Environmental racism is a pressing problem

Infographic created by Laquavia Smith/PantherNOW

Infographic created by Laquavia Smith/PantherNOW

Laquavia Smith/ Staff Writer

By now, I am pretty sure everyone has heard of Flint, Michigan even if they are unsure where it’s located. The issue at hand isn’t necessarily Flint or any other city, but solely the question of environmental racism.

“If Flint were rich and mostly white, would Michigan’s state government have responded more quickly and aggressively to complaints about its lead-polluted water?,” wrote The New York Times writer John Eligon.

Environmental racism, according to Your Dictionary, is “the placement of low-income or minority communities in the proximity of environmentally hazardous or degraded environments, such as toxic waste, pollution and urban decay.”

It’s a problem that isn’t new to environmentalist and activists worldwide; however, it’s a term many are unaware of, even if it’s a fairly common problem in Miami and other melting pots.

Aside from the nationally known incident of minorities within Flint literally being poisoned though hazardous water conditions, incidents of dangerous chemicals being released, used or accessible throughout lower-income communities is a very conventional occurrence and it doesn’t stop at chemicals.

One less publicized act of environmental racism is currently taking place in Detroit. In 2016, over 80 different schools in Michigan closed down due to environmental conditions ranging from rats, mold and even lead poisoning similar to Flint’s initial problem.

It shouldn’t take over three years to figure out why thousands of children county-wide are calling in sick for school.

Teachers throughout these rural areas are sick and tired. In 2016, according to local newspaper, Your Daily Dish, thousands of students and their teachers staged a “sick-out” protest that forced schools to close down for two whole days.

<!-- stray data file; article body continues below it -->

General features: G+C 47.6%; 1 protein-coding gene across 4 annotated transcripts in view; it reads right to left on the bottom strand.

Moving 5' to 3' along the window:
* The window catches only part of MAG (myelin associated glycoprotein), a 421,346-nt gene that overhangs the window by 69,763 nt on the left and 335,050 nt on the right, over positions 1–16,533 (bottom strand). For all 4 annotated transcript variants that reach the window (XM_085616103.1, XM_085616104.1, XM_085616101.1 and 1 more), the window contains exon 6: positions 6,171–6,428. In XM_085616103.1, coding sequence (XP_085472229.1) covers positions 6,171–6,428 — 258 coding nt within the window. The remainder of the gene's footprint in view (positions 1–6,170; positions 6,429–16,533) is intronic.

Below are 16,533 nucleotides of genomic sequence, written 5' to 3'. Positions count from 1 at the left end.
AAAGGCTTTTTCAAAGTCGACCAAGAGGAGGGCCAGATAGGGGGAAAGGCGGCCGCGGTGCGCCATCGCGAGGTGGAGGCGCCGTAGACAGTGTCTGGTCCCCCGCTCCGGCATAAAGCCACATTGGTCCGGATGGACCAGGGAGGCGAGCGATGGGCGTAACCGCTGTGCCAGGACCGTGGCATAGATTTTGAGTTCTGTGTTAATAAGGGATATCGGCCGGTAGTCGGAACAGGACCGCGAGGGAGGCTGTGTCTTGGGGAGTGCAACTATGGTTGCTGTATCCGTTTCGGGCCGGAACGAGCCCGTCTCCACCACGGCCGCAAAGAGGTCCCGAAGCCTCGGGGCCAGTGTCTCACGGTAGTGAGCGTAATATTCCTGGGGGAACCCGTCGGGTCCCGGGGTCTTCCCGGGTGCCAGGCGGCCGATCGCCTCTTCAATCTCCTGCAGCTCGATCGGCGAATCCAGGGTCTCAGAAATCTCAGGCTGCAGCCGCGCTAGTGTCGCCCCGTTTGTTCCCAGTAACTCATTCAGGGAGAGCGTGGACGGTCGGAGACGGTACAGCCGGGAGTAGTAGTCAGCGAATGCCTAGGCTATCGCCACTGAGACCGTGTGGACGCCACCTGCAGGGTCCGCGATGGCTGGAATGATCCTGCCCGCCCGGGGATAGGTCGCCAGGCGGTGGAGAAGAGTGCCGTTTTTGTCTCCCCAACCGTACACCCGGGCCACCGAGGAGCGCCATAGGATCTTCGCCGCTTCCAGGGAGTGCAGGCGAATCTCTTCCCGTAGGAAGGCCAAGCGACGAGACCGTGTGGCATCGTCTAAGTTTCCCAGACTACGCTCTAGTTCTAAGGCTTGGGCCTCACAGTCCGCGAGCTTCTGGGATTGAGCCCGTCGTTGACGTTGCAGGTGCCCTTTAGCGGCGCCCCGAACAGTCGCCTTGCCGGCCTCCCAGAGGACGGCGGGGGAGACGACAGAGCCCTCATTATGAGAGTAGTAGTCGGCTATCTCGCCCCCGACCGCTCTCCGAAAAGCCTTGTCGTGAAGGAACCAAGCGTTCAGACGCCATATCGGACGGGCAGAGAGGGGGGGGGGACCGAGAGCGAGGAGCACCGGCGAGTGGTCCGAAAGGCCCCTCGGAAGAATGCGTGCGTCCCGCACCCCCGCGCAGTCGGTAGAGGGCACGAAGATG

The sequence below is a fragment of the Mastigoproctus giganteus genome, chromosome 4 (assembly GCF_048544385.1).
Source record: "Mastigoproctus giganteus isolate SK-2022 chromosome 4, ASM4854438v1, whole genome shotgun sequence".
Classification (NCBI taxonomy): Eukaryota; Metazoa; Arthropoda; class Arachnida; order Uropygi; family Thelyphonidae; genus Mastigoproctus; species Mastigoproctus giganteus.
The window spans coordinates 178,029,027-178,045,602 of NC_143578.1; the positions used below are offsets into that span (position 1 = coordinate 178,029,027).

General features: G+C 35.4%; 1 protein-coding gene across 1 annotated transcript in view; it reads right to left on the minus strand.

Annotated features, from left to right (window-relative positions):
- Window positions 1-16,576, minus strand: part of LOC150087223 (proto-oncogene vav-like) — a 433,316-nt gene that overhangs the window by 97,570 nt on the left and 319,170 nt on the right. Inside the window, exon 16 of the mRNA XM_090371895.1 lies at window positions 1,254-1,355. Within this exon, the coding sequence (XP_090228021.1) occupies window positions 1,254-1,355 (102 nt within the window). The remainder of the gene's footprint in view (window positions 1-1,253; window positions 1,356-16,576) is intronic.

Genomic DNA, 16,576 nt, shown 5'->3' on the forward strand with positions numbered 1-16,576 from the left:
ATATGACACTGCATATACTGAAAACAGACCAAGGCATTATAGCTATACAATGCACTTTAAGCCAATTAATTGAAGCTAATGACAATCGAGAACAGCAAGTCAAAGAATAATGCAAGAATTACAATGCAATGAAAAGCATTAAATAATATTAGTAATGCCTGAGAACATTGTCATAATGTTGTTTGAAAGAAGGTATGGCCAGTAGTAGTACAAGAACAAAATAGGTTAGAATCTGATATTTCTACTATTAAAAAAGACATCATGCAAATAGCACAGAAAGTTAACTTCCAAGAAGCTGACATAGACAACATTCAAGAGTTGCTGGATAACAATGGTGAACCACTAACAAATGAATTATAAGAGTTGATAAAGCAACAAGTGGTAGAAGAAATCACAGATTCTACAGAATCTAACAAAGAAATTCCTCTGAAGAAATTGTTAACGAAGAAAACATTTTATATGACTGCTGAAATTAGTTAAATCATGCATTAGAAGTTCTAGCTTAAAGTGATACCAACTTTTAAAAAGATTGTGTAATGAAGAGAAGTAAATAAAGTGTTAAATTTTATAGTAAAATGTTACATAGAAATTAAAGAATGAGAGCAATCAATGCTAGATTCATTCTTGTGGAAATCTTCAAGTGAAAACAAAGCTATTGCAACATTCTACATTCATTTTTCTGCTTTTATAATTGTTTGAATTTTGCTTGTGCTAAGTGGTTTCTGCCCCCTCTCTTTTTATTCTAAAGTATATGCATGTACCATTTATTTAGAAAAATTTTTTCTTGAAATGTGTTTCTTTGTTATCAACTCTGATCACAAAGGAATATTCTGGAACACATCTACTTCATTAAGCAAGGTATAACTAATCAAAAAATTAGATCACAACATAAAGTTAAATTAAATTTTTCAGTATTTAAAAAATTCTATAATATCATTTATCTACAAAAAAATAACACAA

“The teachers and parents of [Detroit Public Schools] are blaming the wrecked conditions of the schools on Republican Governor Rick Snyder and the legislature’s austerity measures to cut costs that is also being blamed for the lead contamination of the water supply in Flint, Michigan,” the article states. “Flint residents have been using bottled water since their water supply became contaminated with lead in April 2014.”

Michigan is also suffering from musty smells and warped floors. Within the Flint school district alone, three different schools tested above the federal government’s safety standard of 15 parts per billion for lead.

We see fatalities nationwide within specific generic borders of areas. We see children with high percentages of lead in their blood, children with an increase of asthma and children who are more prone to becoming sick in areas that are labeled “low-income,” “rural” or “hood.”

Aside from Michigan, this environmental racism is occurring throughout Louisiana, California and even Pittsburgh. Not only are there unsafe conditions, but they are being ignored by officials city-wide, state-wide and even on a national level.

“Why don’t they just fix the problem?” ran across my mind numerous times, but Michigan is an example of how a poverty issue transforms into the less known “environmental racism.” But, before the problem can be fixed, people need to be aware that environmental racism even exists.

Why is it a relatively unknown term and why is it treated like an epidemic that takes years to fix, if not ever. As a campus who is built on minorities, differences, scholarship and merit, we should do our part to inform, become involved and seek change.



The opinions presented within this page do not represent the views of Panther Press Editorial Board. These views are separate from editorials and reflect individual perspectives of contributing writers and/or members of the University community.


Photo taken from Flickr.


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